In 2010, the Coen brothers did a new adaptation of the novel True Grit, which had previously been adapted in 1969 with John Wayne starring as Rooster Cogburn (which resulted in the Duke’s only Academy Award). The Coens cast Jeff Bridges as Cogburn. On 3 February 2011, I talked about both films, having seen the ’69 film on video before seeing the ’10 film in the theatre. (There’s also a link to another post where I talked more about the ’69 film.)
So Wrenn and I went to see the Coen Brothers’ new adaptation of the 1968 Charles Portis novel True Grit, having recently seen the version starring John Wayne released the year after the novel came out. I was already predisposed to like the film for three reasons: 1) It’s the Coen Brothers, and even their flawed films are worth watching. 2) It’s Jeff Bridges, and he’s always great. 3) It’s the Coen Brothers and Jeff Bridges, which is a combo that has already resulted in one of my favorite movies (The Big Lebowski).
And I loved it even not considering that. Hailee Stanfield is magnificent as the main character, Mattie Ross (why the hell her Academy Award nomination is for Best Supporting Actress is a textbook example of why the defining characteristics for supporting roles makes absolutely no sense, since Stanfield is “supporting” in the same way that Bruce Willis is “supporting” in the Die Hard films). Kim Darby was, IMO, the best part of the 1969 film, and Stanfield lives up to Darby’s example.
The original novel was narrated by Mattie, and the Coen Brothers use that as their guide, as the entire movie is filtered through Mattie’s POV. This means that Mattie’s in every scene, making the whole “supporting actress” thing even more absurd.
The new version is superior to the 41-year-old version is virtually every respect. For starters, Jeff Bridges is greatly superior to John Wayne. Though many would consider it sacreligious to say so, a potted plant would’ve been greatly superior to John Wayne. It boggles my mind that he won an Academy Award for his performance, which was stronger than his usual, but that’s damning with faint praise.
And Bridges actually inhabits the role of Rooster Cogburn, making him into a much more complex and fascinating character than the Duke was able to manage. Meanwhile, Matt Damon out-acts Glenn Campbell — another easy one to accomplish — and the rivalry between Damon’s LeBoeuf and Bridges’s Rooster is far more effective (and funny) than the one between Campbell and Wayne.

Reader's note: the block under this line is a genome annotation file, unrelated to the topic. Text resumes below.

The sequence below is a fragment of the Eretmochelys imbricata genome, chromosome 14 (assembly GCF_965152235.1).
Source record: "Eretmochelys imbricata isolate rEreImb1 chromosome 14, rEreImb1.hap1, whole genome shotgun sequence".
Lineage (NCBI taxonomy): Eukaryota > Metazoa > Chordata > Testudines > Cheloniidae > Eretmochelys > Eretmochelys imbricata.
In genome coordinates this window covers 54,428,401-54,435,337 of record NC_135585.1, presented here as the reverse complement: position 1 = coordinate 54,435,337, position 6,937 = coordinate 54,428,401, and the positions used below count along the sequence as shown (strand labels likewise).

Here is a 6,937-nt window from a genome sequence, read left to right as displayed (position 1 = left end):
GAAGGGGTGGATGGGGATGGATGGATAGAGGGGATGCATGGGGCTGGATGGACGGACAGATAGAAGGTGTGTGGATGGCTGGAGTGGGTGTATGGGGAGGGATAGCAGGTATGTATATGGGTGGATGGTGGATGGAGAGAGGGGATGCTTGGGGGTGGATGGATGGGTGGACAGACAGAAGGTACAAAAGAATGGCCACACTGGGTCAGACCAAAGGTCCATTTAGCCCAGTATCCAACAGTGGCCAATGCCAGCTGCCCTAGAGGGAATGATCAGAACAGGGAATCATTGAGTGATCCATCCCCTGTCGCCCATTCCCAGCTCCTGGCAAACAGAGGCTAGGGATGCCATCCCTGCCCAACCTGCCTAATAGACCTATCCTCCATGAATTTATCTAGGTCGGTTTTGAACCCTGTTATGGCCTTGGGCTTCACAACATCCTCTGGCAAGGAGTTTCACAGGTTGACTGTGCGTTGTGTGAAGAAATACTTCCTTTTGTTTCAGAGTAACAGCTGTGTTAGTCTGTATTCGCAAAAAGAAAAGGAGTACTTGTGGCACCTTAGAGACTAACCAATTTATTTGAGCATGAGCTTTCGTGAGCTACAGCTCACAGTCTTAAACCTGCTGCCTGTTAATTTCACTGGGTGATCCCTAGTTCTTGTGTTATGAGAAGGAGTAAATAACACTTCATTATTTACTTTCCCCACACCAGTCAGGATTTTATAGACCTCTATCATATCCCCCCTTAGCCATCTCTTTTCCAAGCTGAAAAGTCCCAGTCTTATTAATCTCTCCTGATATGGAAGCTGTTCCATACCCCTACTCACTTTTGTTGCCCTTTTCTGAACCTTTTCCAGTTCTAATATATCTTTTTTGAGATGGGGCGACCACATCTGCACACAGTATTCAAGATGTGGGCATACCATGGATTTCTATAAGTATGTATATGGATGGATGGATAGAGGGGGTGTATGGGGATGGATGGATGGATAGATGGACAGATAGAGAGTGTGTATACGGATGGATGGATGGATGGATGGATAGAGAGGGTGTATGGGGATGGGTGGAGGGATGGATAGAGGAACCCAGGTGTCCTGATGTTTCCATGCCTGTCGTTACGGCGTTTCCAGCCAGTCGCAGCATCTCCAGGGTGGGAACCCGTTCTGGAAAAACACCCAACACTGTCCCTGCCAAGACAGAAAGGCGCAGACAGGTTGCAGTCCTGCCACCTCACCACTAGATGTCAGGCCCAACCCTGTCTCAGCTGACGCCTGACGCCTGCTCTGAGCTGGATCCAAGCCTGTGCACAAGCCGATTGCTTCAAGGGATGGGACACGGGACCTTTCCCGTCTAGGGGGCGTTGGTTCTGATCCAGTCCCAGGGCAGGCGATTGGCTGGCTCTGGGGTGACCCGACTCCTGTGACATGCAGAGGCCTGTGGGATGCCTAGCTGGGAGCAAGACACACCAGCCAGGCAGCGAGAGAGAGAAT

The Coens’ focus on Mattie also puts the superior actor in the role of Tom Chaney, Mattie’s father’s murderer. Played by minor character actor Jeff Corey in the 1969 version, they gave the bigger villain role to Ned Pepper, played by Robert Duvall. But the Coens had Josh Brolin as Chaney and minor character actor Barry Pepper playing Ned. The Coens rightly identified Chaney as the true villain, and Brolin plays him brilliantly, perfectly modulating from seemingly ineffectual and lamebrained to vicious and nasty. (But then, this is the same man who played George W. Bush, so we know he can do that…..)
I also infinitely prefer the bittersweet ending in the Coens’ film, which is closer to that of the original book, as opposed to the semi-happy ending of the earlier film (though oddly, the older adaptation kills off LeBoeuf, who survives in the novel and the newer version).
The one way that the 1969 film is superior is that it does a better job of establishing Mattie’s character early on. Where the Coens start with Mattie arriving to claim her father’s body, the earlier adaptation started sooner, showing Mattie working on her family’s farm, and impressing us with her efficiency and acumen, and also showing her relationship with her father.
In any event, where the first adaptation of Portis’s novel was good, the more recent one is excellent, and I strongly recommend it.